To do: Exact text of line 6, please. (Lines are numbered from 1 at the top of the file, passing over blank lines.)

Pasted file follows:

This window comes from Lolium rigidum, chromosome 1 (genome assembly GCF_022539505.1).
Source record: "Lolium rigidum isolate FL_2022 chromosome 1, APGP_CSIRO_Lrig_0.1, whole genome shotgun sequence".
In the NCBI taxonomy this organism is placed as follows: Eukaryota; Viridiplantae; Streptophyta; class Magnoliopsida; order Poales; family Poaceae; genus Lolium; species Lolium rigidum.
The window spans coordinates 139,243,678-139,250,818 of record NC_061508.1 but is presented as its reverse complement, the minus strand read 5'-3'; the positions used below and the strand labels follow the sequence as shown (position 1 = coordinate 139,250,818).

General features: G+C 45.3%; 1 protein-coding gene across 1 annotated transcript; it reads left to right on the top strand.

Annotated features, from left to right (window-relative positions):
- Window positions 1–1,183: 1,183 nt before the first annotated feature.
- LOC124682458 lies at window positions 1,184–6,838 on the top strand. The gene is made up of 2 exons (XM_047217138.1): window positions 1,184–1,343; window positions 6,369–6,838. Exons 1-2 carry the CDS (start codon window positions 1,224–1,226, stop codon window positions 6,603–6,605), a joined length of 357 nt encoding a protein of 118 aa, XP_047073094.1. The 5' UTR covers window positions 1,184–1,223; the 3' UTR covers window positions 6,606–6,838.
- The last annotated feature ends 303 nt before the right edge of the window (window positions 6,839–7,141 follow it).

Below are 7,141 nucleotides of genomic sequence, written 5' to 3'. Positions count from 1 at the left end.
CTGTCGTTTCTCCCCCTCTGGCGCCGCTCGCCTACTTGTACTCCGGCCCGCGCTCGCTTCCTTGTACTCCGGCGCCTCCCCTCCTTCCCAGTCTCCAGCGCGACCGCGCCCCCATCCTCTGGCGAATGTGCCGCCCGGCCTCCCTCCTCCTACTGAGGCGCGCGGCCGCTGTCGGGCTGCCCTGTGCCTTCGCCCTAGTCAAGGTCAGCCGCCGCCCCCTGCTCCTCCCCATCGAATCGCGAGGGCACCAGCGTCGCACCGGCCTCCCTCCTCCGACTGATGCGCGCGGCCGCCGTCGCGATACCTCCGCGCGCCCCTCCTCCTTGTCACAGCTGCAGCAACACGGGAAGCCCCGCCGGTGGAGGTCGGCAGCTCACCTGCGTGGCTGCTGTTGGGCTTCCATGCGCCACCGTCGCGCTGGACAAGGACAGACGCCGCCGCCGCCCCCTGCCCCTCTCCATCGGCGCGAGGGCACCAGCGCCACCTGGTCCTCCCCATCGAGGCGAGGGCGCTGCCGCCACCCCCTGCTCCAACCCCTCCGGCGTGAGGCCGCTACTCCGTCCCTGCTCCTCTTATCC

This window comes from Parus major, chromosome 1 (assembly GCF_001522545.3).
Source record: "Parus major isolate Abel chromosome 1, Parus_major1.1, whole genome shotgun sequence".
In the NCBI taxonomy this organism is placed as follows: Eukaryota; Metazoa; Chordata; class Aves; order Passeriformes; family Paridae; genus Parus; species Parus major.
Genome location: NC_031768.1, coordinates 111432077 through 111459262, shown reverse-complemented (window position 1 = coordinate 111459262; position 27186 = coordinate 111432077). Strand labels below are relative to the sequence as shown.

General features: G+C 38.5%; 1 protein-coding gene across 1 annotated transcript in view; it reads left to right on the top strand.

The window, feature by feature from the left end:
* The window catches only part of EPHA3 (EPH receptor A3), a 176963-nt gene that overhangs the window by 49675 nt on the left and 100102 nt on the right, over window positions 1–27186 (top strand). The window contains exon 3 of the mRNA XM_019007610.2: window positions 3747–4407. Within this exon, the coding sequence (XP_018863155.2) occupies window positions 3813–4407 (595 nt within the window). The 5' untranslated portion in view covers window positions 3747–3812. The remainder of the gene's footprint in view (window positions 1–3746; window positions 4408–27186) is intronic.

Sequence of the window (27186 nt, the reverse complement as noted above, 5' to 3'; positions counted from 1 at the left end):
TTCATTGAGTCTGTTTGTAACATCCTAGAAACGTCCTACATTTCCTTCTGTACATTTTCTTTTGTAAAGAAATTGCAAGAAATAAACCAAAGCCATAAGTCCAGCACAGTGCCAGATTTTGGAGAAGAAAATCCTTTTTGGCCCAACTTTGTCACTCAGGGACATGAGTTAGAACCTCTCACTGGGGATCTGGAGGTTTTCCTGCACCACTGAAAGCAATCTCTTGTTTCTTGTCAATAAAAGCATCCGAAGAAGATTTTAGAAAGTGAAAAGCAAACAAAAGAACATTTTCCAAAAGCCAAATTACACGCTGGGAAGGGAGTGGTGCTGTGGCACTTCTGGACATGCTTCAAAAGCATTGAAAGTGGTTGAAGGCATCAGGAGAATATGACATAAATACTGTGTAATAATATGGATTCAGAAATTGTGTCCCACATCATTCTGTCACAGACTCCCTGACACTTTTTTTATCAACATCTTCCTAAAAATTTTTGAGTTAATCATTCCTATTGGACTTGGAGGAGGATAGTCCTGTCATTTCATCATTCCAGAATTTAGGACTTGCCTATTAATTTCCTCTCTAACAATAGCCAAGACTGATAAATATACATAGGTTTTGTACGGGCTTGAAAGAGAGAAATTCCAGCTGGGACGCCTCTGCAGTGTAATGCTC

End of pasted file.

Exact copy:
Annotated features, from left to right (window-relative positions):